Introvert Reading Habits

Like many introverts, I absorb a lot through reading, mostly because it’s quiet. Also like many introverts, I often immerse myself in one particular topic and read as much as I can about it. In this way, I find myself way behind on my “books I’d like to read” list. Fortunately, I have a plan.

I joined Amazon.com in 2000, when it was a new, big, and shiny thing, mostly for acquiring books that were difficult to find. However, last year I was horrified to realize that some of the books on my wish/to-read list from 2000 are still on the list.

I’ve become a list maker as I’ve gotten older as a way to keep the content I write in order, but also to keep my work and life on track. If I make a list, I usually intend to do something about the items that are on it. Last year, after much rumination and self-recrimination, the Amazon wish list/Goodreads to-read list reached a critical threshold of irritation.

I thought, “I am never going to get through this pile.” And worse, I kept adding to it. Some items I put on that list in 2000 are still on there. So I decided to lay down the law with myself and established a plan to clear out my List Anxiety:

  1. Read what’s on the list now.
  2. Do not add more books to the list until you’ve finished the current list. This applies even if a dear friend says, “You need to stop what you’re doing and read this book now!”
  3. Remove from the list any items that you know you’re never going to read.
  4. Read all the books on the current list until you are done.
  5. After you’re done reading what’s on The List, just read books for fun and don’t make another list!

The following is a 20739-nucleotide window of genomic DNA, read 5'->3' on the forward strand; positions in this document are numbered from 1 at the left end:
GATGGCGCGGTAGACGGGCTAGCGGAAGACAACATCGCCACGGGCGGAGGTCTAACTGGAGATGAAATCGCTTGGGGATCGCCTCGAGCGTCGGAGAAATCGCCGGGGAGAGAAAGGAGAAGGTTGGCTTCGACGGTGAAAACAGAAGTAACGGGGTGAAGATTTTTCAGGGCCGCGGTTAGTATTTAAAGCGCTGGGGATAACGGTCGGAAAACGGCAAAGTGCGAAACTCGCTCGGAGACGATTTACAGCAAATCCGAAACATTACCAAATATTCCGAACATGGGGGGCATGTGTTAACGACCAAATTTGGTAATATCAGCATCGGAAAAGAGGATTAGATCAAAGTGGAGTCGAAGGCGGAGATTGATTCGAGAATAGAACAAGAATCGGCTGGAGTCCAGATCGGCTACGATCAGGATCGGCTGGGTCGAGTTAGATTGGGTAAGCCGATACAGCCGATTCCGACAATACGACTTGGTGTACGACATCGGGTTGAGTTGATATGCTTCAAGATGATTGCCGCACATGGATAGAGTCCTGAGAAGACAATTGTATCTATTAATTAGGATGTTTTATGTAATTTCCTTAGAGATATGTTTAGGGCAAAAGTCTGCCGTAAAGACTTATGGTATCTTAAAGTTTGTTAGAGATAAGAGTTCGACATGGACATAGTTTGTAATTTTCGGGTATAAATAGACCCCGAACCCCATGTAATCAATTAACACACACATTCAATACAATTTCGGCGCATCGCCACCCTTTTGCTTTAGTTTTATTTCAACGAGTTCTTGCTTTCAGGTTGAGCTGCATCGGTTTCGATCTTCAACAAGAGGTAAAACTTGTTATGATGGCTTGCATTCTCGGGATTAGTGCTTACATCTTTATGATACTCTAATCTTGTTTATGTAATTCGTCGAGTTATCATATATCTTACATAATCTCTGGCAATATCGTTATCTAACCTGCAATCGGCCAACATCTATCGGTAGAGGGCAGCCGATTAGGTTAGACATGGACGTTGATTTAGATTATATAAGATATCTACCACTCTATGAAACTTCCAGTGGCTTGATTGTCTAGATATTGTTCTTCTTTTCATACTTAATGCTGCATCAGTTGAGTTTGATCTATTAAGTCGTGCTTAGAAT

When I started this process, I had 220 books to read. Since then, I’ve read 60, bringing the list down to 160 or so. I’ll probably finish up in four years or so, given a pace of 40 books a year. That seems reasonable.

I have not been nearly as diligent about Point #2 as I would like, partly because priorities change, impulse buying strikes me at Barnes & Noble, or I need to read a book for work purposes. Or, yes, a friend will say, “Dude, forget the list, you need to read this! Now!” I hate to be rude, but my List Anxiety gets the better of me sometimes. When that list is done in four years or so, I’ll be happy to pick up whatever random book strikes my fancy. And Point #5 is important because most of the books I have on my list now are akin to homework: they are things I ought to read. Anything I read after that can be for pure pleasure.

If some of this “List Anxiety” seems over the top, I apologize. Somewhere along the line, I made myself a dutiful, task-focused creature. If I make promises, even to myself, I intend to keep them.

I can’t feel too bad, though. I have another introverted friend whose to-read list has a horrifying 6,921 items on it. Mind you, she reads 100 books a year and is younger than me, so she might finish her books by 2086 assuming she lives that long, stays on track, and doesn’t add any more books to the list. However, I doubt she’ll stop adding books to her list and she’s probably okay with going to her grave with unread tasks on her to-do list. Or maybe she isn’t but just covers it well. I just know that as a task-minded introvert, I felt that clearing out my reading list was something I needed to do. Check back with me in five years. I’m sure I’ll be much more sedate about my reading by then. 🙂

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